One of these days, the elephant is probably going to be too big for even the room to handle.


The Magic of Music and Politics

Music and politics make nitroglycerine cocktail. It is nothing short of explosive, spreading like wildfire and fueled by the controversy it carries.

Whether it was the rhyme and satire of the bard or the pop song that rallied a returning politician, the combination of music and politics always brings out the best and worst in the masses.

And although we may think this is a relatively new concept, it has been around for quite some time now. Take the example of nursery rhymes, particularly the case of Four and Twenty Blackbirds and Yankee Doodle Came to Town. Both rhyme and song are deeply political in their meaning, and became embedded within the culture of their respective nations, namely Great Britain and the United States of America. And now it has become a part of their history.

Ultimately, the controversially political songs of today will shape the history of tomorrow. The more popular the song, the more it will shape history. Hence it is important for the song to strike a cord with the masses, such as Say it Loud (I’m Black and I’m Proud) by James Brown. During the racial turmoil of the ’60s, Brown came up with this theme that has empowered Black Americans for decades. Say it Loud dictates the need for respect and black self-reliance. This made Brown not only an icon in music, but the face of a movement that defined that era. Later on, Marvin Gaye’s 1971 hit, What’s Going On, depicted a nation’s division over the Vietnam War, racism and inner city struggle.

The ’60s and ’70s were ripe for political songs. Issues such as war and racism provided much ammunition to the ever-ready politically charged musician. As these times went by, old issues gave way to new ones, but war would remain constant for all musicians.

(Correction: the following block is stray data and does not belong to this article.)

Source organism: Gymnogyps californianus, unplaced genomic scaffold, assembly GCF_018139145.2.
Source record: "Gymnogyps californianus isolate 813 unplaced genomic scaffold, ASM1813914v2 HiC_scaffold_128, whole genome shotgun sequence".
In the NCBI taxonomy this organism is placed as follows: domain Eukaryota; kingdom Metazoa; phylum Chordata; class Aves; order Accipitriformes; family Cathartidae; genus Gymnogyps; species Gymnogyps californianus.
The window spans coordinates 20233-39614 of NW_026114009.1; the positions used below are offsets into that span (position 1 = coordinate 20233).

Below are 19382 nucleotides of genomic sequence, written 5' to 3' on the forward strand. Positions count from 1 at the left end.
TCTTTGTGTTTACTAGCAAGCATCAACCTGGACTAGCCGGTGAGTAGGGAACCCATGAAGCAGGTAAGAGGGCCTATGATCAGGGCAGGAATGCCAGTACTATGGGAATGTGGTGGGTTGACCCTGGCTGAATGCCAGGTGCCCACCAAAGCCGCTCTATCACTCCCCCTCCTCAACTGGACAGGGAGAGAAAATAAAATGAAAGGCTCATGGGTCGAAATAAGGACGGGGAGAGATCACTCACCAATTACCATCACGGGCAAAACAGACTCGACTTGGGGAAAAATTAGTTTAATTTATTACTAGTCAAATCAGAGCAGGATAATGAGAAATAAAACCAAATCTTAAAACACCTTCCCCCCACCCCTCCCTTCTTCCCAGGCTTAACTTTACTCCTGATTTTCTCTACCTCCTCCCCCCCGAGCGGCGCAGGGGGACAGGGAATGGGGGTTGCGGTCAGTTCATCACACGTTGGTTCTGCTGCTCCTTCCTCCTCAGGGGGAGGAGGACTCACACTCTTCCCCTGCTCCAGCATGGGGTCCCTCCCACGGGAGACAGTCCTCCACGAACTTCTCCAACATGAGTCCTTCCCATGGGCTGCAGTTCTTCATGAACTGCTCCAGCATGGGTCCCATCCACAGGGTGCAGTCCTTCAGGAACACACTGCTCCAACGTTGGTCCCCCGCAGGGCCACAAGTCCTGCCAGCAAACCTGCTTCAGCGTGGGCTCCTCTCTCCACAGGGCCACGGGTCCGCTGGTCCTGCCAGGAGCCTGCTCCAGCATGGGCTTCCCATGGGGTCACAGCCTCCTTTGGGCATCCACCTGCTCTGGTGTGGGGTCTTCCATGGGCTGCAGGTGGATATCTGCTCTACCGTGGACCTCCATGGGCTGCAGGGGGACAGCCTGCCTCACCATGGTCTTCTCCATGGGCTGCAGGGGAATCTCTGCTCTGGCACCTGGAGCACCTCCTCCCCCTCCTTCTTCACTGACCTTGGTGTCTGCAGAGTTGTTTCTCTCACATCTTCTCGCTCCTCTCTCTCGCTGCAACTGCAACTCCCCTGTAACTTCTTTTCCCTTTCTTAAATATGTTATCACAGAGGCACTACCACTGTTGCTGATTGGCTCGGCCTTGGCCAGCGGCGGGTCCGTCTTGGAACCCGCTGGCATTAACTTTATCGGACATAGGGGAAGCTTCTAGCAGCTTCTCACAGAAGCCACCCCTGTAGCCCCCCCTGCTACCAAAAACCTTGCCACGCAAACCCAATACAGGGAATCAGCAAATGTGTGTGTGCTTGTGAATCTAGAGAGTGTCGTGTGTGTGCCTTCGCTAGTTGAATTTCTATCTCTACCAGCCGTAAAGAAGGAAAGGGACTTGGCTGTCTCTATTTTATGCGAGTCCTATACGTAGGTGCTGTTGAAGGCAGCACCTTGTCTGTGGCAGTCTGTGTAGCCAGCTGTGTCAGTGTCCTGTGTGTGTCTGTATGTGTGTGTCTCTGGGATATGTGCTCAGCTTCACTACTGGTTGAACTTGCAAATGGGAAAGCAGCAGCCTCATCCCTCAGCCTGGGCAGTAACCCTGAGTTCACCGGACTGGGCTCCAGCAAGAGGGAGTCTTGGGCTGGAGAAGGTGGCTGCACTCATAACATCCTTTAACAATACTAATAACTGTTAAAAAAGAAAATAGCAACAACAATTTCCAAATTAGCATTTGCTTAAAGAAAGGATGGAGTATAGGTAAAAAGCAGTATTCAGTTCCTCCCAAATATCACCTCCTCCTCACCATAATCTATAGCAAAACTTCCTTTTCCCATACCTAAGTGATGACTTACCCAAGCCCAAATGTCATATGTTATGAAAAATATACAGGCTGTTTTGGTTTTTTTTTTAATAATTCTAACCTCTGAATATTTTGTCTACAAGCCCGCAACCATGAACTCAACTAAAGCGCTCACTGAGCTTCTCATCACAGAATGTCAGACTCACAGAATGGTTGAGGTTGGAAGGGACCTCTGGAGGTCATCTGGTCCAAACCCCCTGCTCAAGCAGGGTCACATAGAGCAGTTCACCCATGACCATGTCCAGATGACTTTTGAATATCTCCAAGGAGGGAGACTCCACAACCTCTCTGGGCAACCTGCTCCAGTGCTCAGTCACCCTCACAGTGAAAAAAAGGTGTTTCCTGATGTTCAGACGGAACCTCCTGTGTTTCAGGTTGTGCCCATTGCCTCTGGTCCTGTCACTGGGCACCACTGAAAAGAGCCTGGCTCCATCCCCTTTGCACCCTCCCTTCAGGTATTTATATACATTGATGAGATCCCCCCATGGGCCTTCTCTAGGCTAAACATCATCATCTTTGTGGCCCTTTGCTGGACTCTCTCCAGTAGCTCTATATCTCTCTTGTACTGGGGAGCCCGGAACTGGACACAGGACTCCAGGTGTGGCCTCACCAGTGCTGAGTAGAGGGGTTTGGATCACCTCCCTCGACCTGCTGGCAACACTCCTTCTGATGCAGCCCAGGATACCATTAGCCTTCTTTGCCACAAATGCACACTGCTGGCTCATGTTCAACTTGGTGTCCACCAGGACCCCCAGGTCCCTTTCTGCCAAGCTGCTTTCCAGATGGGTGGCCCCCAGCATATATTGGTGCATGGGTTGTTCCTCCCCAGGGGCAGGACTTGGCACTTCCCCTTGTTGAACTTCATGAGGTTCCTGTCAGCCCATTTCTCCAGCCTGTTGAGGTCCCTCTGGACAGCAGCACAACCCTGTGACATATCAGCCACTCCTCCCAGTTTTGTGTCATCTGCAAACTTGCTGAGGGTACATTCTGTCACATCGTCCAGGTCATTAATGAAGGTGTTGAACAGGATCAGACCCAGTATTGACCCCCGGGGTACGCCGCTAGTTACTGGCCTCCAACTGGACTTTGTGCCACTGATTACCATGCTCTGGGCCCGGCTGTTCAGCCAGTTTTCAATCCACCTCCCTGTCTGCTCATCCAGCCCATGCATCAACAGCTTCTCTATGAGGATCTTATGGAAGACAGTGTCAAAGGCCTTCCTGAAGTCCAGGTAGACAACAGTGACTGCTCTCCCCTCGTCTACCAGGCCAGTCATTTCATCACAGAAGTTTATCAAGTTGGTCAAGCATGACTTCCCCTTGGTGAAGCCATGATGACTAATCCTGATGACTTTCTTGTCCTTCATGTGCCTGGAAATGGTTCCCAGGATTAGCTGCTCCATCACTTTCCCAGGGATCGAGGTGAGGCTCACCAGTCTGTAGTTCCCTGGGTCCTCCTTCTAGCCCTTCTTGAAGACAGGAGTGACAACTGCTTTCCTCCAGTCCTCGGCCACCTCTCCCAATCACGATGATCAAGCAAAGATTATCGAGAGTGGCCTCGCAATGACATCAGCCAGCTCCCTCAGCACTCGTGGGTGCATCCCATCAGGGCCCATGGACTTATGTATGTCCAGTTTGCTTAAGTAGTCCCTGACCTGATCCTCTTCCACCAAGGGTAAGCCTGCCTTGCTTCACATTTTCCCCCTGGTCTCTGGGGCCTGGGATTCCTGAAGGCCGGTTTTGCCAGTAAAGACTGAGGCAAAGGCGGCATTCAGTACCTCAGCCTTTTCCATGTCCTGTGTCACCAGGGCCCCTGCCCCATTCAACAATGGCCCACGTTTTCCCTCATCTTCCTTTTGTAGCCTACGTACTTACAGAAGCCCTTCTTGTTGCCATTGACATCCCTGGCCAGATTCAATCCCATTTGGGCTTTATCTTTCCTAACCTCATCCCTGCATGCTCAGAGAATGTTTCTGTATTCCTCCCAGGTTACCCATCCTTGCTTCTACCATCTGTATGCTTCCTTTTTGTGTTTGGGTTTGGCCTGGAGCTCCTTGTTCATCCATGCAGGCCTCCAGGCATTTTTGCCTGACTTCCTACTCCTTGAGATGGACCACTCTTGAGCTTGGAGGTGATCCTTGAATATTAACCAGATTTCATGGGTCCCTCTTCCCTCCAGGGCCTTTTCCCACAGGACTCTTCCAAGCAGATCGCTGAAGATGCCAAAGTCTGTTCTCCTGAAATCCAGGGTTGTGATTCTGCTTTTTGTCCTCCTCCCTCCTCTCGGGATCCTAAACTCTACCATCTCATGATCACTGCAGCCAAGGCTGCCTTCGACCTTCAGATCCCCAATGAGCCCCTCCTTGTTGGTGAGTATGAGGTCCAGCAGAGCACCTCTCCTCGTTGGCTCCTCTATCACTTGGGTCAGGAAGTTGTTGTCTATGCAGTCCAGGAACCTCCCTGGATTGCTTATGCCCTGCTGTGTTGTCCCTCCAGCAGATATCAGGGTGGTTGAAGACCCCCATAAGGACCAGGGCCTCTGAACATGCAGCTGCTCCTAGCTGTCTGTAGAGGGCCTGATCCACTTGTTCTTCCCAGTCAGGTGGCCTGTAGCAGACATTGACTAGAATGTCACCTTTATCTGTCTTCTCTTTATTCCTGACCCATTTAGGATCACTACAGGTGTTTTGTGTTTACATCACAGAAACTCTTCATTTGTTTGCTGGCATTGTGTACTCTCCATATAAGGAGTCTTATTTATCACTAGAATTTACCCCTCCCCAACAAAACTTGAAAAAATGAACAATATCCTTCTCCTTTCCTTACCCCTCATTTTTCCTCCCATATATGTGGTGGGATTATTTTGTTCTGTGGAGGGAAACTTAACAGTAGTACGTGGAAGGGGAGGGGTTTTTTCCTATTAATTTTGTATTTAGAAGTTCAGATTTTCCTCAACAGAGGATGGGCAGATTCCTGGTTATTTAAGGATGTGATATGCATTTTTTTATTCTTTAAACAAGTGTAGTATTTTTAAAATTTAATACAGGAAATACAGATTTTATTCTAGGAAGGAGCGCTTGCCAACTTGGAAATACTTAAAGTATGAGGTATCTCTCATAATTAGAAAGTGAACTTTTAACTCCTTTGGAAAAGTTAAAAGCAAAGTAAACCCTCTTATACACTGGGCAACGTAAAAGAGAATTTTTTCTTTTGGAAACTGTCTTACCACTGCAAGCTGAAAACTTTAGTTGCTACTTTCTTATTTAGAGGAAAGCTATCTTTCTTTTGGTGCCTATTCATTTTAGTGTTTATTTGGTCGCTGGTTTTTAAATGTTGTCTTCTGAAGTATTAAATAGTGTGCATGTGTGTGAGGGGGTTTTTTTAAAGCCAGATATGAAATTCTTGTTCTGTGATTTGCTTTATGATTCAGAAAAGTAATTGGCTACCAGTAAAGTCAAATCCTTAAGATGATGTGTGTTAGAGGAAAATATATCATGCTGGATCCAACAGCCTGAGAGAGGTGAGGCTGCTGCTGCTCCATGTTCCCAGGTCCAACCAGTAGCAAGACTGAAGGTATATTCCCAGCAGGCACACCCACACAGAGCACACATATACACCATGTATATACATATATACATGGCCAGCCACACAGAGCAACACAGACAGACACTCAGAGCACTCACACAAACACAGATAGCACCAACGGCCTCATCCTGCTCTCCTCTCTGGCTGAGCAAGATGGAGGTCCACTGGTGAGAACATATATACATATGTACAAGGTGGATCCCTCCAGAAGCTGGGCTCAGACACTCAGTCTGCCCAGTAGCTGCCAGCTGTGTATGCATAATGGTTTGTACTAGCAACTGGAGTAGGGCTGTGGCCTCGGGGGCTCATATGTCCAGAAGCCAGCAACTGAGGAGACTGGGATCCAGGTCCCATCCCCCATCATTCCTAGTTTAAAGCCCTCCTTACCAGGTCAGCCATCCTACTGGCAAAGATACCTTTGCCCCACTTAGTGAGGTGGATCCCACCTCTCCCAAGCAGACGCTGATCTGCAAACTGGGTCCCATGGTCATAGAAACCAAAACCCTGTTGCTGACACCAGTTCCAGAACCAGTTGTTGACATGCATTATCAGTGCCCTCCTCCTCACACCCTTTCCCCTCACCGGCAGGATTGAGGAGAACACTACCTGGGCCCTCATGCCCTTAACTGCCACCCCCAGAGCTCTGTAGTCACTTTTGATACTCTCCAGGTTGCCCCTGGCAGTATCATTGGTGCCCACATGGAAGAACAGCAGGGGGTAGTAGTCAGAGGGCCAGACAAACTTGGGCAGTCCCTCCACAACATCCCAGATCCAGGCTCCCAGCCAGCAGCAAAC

The Cold War era had its fair share of hits, too. Michael Jackson’s Man in the Mirror (1988) and 99 Luftballoons by Nena (1983) depicted a bleak future devastated by nuclear war.

Jackson’s venture into songs filled with political statements was short lived. Instead, he delved more towards social commentary and making statements about the current state of affairs. Songs like Black and White (1991) and Heal the World (1992) talked about issues like racism and ultimately the new issue at that time, global warming.

Now in this day and age, political forces have made use of music too. Take 1997’s Labour Party victory in England for example. The party re-branded itself as New Labour and more importantly it carried a theme song. D:Ream provided its song, Things Can Only Get Better, for the party’s soundtrack and ultimately it made more and more people aware of it. The song gave it a sense of accessibility to the people towards the Labour Party, something it’s opponents — the Conservative Party — didn’t have. And some say that it’s because of the song, Things Can Only Get Better, that the Labour Party won its first election in nearly 18 years!

Closer to home, music and politics have a different relationship. Some mixes are good, whereas others not so good. Columnist and music journalist Nadeem F. Paracha recalls that first ever incident: “Nazia and Zoheb Hasan’s first album, Disco Deewane (1980). It was a massive hit but soon attracted the wrath of the information ministry of Gen Ziaul Haq and the Jamat-i-Islami. Accusing the brother-sister duo and their music of ‘misleading the youth of Pakistan’ and as ‘un-Islamic’, both Nazia and Zoheb were banned from performing on the state-run PTV and Radio Pakistan. The ban was only lifted in 1982 after they met with Gen Zia and promised to “keep their music within the confines of acceptability.”